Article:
Campaign ModeNow each base, depending on its visible size, can produce a maximum number of units (though an infinite amount can be sent to it from other bases), so the idea is to capture neutral bases as staging areas or choke points for both attack and defense. Moreover, there are usually a dozen or more bases on a map, so the entire game is in constant motion.

To add further depth to the strategy, some bases will also offer various defensive capabilities. Not only will tanks and helicopters that are traveling from location to location shoot at enemies (reducing their attacking numbers) who are also on the move, but anti-armor and anti-air turrets will also attempt to thin the ranks. In a more passive means, some bases are also fortified with a wall which causes x2 casualties to attackers, and others doubly fortified, causing x4 casualties to attackers.

As if the game wasn’t fun enough with all the chaos, Modern Conflict has any number of events that can happen to change up the game. Sometimes these are triggered by a quick counter attack or retreat, while others are random such as the arrival of reinforcements, artillery blowing up enemies, or one of your bases becoming heavily fortified. Typically, these occur when the player is in danger of losing, and with the exception of reinforcements, they only ever help the player.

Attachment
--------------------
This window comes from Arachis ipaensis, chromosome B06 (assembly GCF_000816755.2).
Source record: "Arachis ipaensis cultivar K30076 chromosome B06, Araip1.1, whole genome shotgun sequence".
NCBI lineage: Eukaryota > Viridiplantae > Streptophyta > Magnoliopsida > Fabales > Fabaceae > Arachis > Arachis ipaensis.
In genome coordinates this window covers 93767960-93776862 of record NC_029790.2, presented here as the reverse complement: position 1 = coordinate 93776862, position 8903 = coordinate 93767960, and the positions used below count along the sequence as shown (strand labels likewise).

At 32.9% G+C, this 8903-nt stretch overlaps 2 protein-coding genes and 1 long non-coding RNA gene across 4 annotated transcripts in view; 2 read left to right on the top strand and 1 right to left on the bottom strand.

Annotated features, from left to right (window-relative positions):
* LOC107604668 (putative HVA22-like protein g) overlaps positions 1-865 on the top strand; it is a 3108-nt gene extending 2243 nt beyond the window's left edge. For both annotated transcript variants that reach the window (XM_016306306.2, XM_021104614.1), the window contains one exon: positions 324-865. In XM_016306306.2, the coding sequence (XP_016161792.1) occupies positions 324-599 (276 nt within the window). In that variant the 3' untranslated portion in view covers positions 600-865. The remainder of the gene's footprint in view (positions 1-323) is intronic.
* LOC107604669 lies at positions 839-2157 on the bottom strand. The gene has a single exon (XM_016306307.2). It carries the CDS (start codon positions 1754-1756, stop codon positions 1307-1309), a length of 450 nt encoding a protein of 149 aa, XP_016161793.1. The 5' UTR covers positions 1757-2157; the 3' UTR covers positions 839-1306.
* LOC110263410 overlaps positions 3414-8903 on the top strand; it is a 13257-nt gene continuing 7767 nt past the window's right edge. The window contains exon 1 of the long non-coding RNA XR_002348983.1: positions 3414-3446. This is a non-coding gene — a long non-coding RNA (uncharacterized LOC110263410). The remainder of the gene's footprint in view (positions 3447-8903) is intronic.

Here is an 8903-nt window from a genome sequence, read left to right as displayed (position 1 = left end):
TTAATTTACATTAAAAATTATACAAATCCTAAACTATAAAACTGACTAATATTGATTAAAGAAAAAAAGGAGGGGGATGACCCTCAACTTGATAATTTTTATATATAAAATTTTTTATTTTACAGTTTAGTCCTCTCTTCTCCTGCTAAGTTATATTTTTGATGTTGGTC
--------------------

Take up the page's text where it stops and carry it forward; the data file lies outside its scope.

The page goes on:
Random SkillsThe only time reinforcements even arrive for the computer is in the Survival mode. Choosing from the U.S., Russia, China, or some resistance guerrilla group, players are given an infinite form of replayability, through procedurally generaged maps. Each level the player plays in this mode gets increasingly difficult with multiple opponents (that fight each other as well), more enemy reinforcements, and seemingly more intelligent AI. The only saving grace for the user is that each level rewards them with passive “skills” that are the noted special events, extra units, extra guns, and so on – just don’t try it on the hardest difficulty. It won’t end well.

As for the last game mode, Spec Ops, it’s really just more of the Campaign mode; just different maps and colors.

Already, Modern Conflict is a fantastic game, but it’s made even better with the inclusion of social mechanics. Upon downloading, users can actually sign up for, and connect to, a gaming social network called Crystal. With it, players can find other friends that use it through Facebook, Twitter, or email and get any number of recommendations for other games based on what is popular, features, or, most importantly, free.